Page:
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July 31, 2015
Action Center
ACTion Request = Tues 4-24 Call Your Senators on AKAKA AMENDMENT 2034
Updated On: Apr 28, 2012

ACTion Request

 Once again, Washington politicians are targeting federal employees for cuts. Buried in the Postal Reform Bill (S.1789) are provisions that would substantially reduce benefits for federal workers who are injured on the job.

Amendment 2034, the “Akaka Amendment,” would eliminate the harmful provision that reduces benefits for federal workers injured on the job.

We are urging all federal employees to call your Senators and tell them to protect injured federal employees by voting YES on the Akaka Amendment (Amendment 2034).

Tell Your Senators:

 Vote “YES” on Akaka Amendment 2034 to Postal Reform Bill on Tuesday April 24th

 Once again, Washington politicians are targeting federal employees to pay for other initiatives…

On Tuesday, April 24th, the U.S. Senate will vote on Amendment 2034, the “Akaka Amendment,” to strike language that would substantially reduce benefits for federal workers injured on the job…

Tell the Senate to Protect Injured Federal Employees…

We are urging all federal employees to call your Senators and tell them to protect injured federal employees. You can reach your Senators by calling the Capitol Switchboard at (202) 224-3121 

 

SUMMARY OF AKAKA AMENDMENT 2034

Senator Akaka, joined by Senators Inouye, Harkin, Murray, and Franken, filed an amendment to strike Title III of S.1789, which reduces workers’ compensation benefits for injured employees, and replace it with the text of H.R. 2465, the Federal Workers’ Compensation Modernization and Improvement Act. This bi-partisan bill (introduced by Representative John Klein (R-MN) and cosponsored by Representatives George Miller (D-CA), Tim Walberg (R-MI), and Lynn Woolsey (D-CA)) passed the House by voice vote last year and amends the Federal Employees’ Compensation Act (FECA), 5 U.S.C. §§ 8101 et seq., the federal workers’ compensation program.

Specifically, this amendment would:

Allow the Department of Labor (DOL) to crosscheck a federal worker’s earnings with information held by the Social Security Administration to combat fraud.

Expand DOL’s ability to collect from third parties.

Authorize DOL to collect administrative costs and expenses from the federal agency that employs the injured or ill worker, promoting greater accountability in the program.

Streamline the claims process for workers who sustain a traumatic injury in a designated zone of armed conflict.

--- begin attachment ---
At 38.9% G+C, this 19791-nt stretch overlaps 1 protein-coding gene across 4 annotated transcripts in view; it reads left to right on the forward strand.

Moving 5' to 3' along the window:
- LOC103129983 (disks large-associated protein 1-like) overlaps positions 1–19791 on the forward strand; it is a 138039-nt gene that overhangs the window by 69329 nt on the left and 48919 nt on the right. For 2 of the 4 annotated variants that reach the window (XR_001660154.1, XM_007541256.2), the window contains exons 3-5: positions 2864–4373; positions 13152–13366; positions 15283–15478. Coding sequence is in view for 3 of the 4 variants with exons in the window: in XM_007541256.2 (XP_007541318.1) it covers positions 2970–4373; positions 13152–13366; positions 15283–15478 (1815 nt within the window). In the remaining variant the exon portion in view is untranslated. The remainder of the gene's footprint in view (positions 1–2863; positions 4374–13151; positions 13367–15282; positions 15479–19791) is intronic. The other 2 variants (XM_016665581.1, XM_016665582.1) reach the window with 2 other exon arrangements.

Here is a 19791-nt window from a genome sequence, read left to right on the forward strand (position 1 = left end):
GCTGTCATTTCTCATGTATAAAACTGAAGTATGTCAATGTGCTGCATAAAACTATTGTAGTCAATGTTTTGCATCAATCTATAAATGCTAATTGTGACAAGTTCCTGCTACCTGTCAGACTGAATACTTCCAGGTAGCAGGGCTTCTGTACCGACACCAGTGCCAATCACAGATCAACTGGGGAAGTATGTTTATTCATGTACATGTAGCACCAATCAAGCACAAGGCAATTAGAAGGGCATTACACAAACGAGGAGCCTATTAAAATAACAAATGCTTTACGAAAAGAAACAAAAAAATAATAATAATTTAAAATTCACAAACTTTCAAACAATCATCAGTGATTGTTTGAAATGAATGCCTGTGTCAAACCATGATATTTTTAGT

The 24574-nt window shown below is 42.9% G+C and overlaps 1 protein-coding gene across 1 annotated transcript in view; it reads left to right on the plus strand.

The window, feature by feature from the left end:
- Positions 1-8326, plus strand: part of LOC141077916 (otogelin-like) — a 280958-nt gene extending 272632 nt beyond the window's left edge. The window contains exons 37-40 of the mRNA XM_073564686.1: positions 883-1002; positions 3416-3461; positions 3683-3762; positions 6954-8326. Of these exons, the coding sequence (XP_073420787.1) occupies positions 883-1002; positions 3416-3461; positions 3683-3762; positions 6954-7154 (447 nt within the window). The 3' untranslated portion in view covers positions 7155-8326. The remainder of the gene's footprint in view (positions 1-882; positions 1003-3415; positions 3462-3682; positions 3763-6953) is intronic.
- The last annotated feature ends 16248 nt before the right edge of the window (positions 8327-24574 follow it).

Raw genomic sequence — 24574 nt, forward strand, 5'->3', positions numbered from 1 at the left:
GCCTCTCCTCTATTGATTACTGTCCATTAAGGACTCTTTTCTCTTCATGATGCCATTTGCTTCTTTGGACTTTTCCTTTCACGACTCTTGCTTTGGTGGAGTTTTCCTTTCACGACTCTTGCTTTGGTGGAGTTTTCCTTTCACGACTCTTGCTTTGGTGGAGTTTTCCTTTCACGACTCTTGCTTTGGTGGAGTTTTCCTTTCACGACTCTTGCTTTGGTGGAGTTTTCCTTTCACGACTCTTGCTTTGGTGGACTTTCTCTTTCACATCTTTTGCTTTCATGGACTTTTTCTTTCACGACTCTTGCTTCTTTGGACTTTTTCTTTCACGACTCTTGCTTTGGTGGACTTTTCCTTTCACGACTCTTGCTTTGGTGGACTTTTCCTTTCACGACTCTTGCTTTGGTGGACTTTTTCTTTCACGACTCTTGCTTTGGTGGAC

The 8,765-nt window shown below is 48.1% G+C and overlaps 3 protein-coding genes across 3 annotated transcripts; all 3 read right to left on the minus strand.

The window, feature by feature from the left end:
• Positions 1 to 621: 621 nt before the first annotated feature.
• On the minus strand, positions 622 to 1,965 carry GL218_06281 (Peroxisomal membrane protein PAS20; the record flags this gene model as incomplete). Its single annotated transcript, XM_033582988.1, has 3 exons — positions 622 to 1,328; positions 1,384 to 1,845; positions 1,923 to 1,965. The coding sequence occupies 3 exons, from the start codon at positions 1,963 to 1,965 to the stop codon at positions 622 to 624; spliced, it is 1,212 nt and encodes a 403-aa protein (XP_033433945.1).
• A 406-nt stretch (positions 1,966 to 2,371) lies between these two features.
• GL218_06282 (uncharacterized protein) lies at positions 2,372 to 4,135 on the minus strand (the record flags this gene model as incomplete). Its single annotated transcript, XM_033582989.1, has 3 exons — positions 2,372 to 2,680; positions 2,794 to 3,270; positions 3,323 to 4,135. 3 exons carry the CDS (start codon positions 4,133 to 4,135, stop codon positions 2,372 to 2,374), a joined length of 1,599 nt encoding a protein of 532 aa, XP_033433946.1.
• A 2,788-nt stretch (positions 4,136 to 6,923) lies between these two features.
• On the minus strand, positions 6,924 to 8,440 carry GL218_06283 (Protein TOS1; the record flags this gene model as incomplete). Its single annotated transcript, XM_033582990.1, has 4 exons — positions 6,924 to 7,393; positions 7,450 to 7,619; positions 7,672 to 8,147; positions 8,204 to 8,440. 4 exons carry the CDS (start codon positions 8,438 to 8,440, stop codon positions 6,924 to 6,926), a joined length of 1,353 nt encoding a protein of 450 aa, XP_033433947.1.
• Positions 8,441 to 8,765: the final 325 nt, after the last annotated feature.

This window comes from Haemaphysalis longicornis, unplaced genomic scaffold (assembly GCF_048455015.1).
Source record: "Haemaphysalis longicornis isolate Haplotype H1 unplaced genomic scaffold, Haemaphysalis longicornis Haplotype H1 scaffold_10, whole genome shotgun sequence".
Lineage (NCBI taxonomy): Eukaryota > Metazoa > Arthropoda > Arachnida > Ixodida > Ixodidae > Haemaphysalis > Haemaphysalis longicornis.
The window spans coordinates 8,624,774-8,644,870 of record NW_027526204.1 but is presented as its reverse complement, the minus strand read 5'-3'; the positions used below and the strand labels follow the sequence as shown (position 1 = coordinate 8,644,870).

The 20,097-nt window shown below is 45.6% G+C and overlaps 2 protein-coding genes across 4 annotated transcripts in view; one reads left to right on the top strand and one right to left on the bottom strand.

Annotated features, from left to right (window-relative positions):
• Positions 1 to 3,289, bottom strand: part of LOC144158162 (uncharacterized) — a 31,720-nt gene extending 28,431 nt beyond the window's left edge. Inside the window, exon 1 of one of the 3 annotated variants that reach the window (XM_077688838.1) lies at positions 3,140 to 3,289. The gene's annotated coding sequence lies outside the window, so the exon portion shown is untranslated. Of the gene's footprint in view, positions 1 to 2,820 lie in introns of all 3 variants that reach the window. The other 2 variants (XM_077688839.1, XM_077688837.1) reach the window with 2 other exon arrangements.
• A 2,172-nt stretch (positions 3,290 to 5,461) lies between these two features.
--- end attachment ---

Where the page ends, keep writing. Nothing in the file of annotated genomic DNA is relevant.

Ensure that Physician Assistants and Advanced Practice Nurses are reimbursed for their services and can certify disability for traumatic injuries.

Ensure injuries or illnesses sustained as the result of terrorism are covered as a war-risk hazard. This will help guarantee federal workers injured abroad or in the line of duty are appropriately compensated.

Raise the maximum disfigurement benefit from $3,500 (set in 1949) to $50,000 and provide additional support for funeral expenses (up to $6,000).

Why support this amendment:

Workers’ compensation cuts do not belong in postal reform:

Title III of the Postal Reform bill would cut workers’ compensation benefits for federal employees government-wide. Most of the workers affected by this are not postal employees. This is the only provision in the legislation that is not specific to the Postal Service.

These cuts do not even help the Postal Service in the near term. According to CBO, through 2016, the changes would result in a net increase of $10 million in Postal Service costs. Over the long run, these benefit cuts would only reduce a tiny fraction of the Postal Service’s deficit.

Senator Akaka said we need to take a closer look to make sure we do not harm disabled employees. This reform should not be included in postal reform legislation. The sponsors of this bill claim that this reform mirrors a proposal from Obama Administration (actually proposed by the Bush Administration but the Obama Administration has carried it forward). However, the Administration proposal is not as severe, and it is not retroactive.

Retroactive changes are unacceptable:

The proposal to apply these changes retroactively to many workers already injured is particularly concerning. It changes the rules after the fact for disabled employees who were relying on the promise of these benefits.

Reducing benefit levels for a past injury may invite litigation. FECA provides such employees’ their exclusive remedy against the federal government, and employees may not recover non-economic losses such as compensation for pain and suffering. Retroactive changes to benefit levels after the injury has occurred violate the government’s part of this bargain. Just as a litigant is not permitted to unilaterally change the terms of a settlement after it is made, the federal government should not be able to unilaterally change its workers’ compensation liability after that liability has attached.

Retroactive changes violate a basic premise of insurance. A responsible employee may choose to further insure himself or herself against disability, but that is not possible if their coverage under the workers’ compensation statute can be changed after the fact.

These cuts will harm senior citizens:

The reductions at “retirement age” are very concerning as well. Like most states, the federal government currently provides permanent benefits for permanent injuries. This is necessary because employees who cannot work because of injuries do not experience normal wage growth, do not earn Social Security credit, cannot contribute to the Thrift Savings Plan, and may have little ability to save. Moreover, the employees in the Civil Service Retirement System this applies to are not even eligible for Social Security.